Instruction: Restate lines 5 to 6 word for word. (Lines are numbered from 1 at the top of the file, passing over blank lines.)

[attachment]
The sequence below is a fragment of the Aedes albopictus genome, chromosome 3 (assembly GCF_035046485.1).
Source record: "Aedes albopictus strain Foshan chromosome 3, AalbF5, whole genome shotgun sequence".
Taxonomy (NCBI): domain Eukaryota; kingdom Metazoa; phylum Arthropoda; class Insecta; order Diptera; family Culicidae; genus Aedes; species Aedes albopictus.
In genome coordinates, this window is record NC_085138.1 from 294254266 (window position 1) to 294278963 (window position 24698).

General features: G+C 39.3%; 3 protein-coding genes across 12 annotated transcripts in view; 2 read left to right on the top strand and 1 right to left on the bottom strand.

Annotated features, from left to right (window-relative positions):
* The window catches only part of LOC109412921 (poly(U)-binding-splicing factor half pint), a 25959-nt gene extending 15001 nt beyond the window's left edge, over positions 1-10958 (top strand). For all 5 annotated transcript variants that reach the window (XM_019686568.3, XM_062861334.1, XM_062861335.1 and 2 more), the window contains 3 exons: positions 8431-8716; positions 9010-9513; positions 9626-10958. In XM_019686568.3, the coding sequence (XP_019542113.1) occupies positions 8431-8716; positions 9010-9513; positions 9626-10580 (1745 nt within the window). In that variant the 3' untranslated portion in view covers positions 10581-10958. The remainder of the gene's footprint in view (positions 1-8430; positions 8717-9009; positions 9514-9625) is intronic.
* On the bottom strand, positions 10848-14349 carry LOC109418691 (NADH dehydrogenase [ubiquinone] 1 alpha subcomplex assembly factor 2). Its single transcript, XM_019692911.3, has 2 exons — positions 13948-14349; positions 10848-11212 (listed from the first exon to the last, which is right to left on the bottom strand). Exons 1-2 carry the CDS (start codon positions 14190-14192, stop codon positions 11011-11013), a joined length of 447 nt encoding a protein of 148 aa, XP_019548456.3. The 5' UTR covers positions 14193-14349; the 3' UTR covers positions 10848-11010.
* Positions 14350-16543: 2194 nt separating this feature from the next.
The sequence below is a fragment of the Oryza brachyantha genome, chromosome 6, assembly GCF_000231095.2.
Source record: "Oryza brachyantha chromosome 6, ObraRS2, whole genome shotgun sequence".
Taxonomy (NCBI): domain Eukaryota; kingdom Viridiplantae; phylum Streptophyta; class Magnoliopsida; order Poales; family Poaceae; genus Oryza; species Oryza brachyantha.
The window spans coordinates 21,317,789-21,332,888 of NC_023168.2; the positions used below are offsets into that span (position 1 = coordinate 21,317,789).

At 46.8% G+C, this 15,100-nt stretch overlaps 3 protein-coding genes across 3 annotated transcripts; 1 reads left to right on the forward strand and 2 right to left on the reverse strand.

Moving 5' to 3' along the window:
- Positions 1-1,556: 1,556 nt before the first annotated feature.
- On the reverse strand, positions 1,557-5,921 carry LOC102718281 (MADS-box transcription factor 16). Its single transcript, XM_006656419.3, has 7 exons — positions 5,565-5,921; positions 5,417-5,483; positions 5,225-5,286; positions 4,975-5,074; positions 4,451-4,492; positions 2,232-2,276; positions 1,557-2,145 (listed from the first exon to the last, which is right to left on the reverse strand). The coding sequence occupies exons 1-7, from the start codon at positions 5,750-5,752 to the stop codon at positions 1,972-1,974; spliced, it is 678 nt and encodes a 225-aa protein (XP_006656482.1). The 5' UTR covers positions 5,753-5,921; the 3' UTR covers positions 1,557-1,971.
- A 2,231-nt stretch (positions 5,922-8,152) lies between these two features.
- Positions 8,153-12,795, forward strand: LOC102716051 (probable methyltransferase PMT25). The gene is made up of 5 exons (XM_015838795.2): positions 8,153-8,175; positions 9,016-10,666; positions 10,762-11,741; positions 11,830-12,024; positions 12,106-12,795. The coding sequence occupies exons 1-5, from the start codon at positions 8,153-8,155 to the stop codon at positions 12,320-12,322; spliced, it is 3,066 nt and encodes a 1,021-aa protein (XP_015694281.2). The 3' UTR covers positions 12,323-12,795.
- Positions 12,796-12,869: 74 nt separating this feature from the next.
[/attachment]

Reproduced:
General features: G+C 39.3%; 3 protein-coding genes across 12 annotated transcripts in view; 2 read left to right on the top strand and 1 right to left on the bottom strand.

Annotated features, from left to right (window-relative positions):